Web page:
How to Travel Cheaply and Have the Time of Your Life
I traveled for about a month. Straight. No job, no home. I lived in hostels and traveling from place to place. When I returned home, many of my friends and family were baffled at how I did it and how I could afford it.
To Americans, travel is perceived as this expensive thing planned years in advance. They need to plan for the dog, the car, the house, and the kids. But if you’re renting, you have no kids or pets, think about how much you spend each month just living in the same spot? It can add up. This is exactly what I was thinking when I got the itch to go on this trip.
For me, my opportunity came when my lease was coming to an end. I had moved to London a year prior. Almost all I owned could fit in suitcases. I had acquired a few things over the year, but I sold them to pack my life neatly back into suitcases. I shipped those suitcases back home and kept only the necessities.
Here’s how I managed to travel for a month straight without income on a budget. In addition to that, I had the best time of my life. This was also the time that I traveled solo and found myself.
I did very minimal planning for this trip. The only criteria I had was that my flights and accommodations had to be no more expensive than my rent. I was paying $1000 a month in rent at the time, which gave me a pretty big budget for flights and hostels. Here’s roughly how much I spent:
Flight London to Munich - $40
Hostel in Munich - $35 for 3 days
Flight Munich to Venice - $40
Hostel in Venice - $60 for 3 days
Train Venice to Florence - $56 (missed my original train which was $8)
Hostel in Florence - $90 for 5 days
Train Florence to Naples - $10
Hostel in Naples/Amalfi - $58 for 5 days
Train Naples to Rome - $6
Hostel in Rome - $50 for 3 days
Flight Rome to Dubrovnik - $40
Hostel in Dubrovnik - $50 for 3 days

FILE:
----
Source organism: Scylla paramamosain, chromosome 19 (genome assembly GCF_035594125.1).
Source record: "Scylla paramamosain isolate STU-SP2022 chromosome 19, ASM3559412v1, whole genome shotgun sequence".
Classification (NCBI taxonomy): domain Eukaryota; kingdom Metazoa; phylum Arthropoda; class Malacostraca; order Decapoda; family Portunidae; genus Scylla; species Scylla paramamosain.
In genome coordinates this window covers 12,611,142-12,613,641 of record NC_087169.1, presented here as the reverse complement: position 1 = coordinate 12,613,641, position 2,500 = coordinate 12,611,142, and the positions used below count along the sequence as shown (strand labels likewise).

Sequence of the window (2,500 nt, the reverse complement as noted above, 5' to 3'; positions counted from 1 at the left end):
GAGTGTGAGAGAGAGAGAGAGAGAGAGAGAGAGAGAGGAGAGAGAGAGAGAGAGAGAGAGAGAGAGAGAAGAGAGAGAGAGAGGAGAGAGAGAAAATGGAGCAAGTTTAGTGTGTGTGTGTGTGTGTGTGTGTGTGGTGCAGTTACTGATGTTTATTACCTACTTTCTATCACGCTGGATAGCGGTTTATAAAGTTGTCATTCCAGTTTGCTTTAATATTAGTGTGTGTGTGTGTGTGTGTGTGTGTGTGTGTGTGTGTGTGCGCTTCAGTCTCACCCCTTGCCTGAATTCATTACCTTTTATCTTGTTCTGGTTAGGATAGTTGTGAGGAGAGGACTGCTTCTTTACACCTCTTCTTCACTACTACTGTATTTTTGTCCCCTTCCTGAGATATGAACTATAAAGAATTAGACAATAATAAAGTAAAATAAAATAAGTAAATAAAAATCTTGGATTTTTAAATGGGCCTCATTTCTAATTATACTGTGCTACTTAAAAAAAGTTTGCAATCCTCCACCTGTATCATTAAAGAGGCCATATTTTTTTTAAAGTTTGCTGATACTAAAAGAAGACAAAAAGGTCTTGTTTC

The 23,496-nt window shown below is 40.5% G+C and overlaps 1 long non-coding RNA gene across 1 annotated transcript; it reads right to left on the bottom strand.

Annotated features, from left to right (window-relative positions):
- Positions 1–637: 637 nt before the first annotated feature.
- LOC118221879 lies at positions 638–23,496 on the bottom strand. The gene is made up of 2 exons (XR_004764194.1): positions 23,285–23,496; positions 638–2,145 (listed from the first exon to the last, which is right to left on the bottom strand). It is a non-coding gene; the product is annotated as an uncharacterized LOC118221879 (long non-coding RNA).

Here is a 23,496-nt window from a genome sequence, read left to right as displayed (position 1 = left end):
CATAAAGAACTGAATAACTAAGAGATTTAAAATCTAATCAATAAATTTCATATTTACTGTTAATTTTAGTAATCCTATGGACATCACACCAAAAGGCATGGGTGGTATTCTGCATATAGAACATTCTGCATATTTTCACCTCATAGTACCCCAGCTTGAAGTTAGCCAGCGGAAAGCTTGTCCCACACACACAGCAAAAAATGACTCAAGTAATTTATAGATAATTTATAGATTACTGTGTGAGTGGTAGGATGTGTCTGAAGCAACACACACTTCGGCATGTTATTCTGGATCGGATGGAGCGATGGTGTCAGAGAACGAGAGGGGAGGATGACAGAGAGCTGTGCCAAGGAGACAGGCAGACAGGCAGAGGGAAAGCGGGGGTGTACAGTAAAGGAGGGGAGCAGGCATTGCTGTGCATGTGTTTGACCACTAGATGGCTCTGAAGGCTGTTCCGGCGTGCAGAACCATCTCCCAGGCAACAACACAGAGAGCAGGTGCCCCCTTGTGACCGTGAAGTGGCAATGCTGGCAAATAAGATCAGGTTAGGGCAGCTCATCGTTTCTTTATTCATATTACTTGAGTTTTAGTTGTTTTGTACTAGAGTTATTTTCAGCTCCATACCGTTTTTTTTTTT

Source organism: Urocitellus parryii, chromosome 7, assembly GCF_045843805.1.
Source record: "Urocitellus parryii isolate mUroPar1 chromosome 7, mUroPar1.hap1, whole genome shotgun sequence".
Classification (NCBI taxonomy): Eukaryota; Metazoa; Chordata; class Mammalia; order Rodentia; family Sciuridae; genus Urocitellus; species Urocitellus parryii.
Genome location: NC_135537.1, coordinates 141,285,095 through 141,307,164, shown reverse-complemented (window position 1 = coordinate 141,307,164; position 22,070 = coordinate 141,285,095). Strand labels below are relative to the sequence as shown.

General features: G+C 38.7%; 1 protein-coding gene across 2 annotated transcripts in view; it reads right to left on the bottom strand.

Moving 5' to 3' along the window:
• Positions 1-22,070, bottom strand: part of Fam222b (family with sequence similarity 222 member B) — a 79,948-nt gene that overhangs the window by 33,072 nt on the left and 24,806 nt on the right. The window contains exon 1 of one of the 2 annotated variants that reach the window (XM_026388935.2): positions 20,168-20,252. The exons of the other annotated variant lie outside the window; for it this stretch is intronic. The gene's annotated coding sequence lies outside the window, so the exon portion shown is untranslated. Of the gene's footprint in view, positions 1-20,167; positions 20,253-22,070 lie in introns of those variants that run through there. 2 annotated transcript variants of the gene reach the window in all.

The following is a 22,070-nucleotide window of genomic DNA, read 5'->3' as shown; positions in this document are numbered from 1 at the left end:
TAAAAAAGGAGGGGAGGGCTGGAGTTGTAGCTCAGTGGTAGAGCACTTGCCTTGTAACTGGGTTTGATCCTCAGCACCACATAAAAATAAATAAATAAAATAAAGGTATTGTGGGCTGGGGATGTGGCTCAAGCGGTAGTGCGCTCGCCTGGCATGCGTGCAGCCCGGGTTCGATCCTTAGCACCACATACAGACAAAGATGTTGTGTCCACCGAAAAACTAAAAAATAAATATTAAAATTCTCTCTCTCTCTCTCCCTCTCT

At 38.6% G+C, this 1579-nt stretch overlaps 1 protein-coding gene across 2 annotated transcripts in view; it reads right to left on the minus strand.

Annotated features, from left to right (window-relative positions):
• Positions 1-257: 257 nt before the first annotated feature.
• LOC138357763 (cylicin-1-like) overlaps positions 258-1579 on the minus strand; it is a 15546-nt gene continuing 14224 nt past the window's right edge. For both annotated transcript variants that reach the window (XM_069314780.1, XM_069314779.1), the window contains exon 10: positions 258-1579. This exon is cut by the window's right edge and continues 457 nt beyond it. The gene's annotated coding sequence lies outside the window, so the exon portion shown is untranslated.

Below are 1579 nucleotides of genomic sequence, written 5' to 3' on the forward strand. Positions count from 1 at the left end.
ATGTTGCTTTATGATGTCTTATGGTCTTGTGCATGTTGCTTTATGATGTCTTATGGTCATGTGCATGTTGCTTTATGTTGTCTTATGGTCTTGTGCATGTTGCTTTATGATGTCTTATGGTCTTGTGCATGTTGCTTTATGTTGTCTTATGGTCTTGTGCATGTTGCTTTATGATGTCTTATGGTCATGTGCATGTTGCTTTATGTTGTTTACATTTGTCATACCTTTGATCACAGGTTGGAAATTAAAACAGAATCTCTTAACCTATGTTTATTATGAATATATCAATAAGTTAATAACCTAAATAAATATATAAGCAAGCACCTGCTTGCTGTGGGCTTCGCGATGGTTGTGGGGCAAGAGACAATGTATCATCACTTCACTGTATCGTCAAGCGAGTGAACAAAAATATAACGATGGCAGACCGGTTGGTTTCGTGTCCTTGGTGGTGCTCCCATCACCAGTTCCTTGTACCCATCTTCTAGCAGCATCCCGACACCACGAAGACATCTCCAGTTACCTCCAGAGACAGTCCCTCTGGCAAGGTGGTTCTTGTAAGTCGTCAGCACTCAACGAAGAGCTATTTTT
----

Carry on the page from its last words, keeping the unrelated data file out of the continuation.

Flight Dubrovnik to London - $80
This came out to just under $900, so I was under budget. Remember that this budget was just for transportation and accommodations. I’ll get around to the food and fun stuff in a second. I was spending $1000 a month on just rent, not even transportation. That means this travel itinerary was actually cheaper than my living expenses in London at the time.
The only other criteria was: I had to end back in England on a certain date. My flight back to the U.S. (not included in this budget, although I found a great one-way for $400 baggage included through Norwegian) was from London.
I’ve lived paycheck to paycheck for most of my life. Budgeting is something I’ve had to get really good at, particularly if I want to still have fun in life. In London, I paid about $120 a month on groceries, $40 a month on a gym membership, $50 a month on general transportation, and about $100 a month on restaurants and bars. And, of course, there were always other expenses. All in, I budgeted that I spent roughly $500 a month between food and activities.
While $500 is not a lot of money for food and activities for a month, I knew there had to be free things to do in each city. I did some research to make my trip really worth my while. Here’s a list of all the free activities I did:
Munich: The English Gardens, the atmosphere at beer gardens, an afternoon by the river.
Venice: Walking the city (it’s really the best part), the Cemetery of Isolation, the island of Murano glass blowing exhibition.
Florence: Walking the Ponte Vecchio, Santa Maria del Fiore cathedral, Pitti Palace and surrounding gardens.
Naples/Amalfi Region: There’s not a lot that’s free in this area, so I budgeted to spend some money on the boat ride out to Capri and a tour of Pompei.
Rome: the Roman Forum, Palentine Hill, Circus Maximus, Watching the Pope at Saint Peter’s Cathedral.
Dubrovnik: Cliff diving, looking for ruins.
The only way I could pull off $500 of food and entertainment for nearly a month (think about it, that’s about $16 a day) was to maximize the free things to do in each city. Luckily a lot of museums will offer free days, and in the summer, most major cities are located on nice rivers to cool off in.
So here are the takeaways: don’t plan places, plan time and budget. You’ll never be able to fit every place into your time frame or budget allotted. So make a plan like spending $800 on a 2 week trip, then plan your trip around that. You’ll be much happier with the experience over spending every last penny trying to make it to Singapore for 2 days.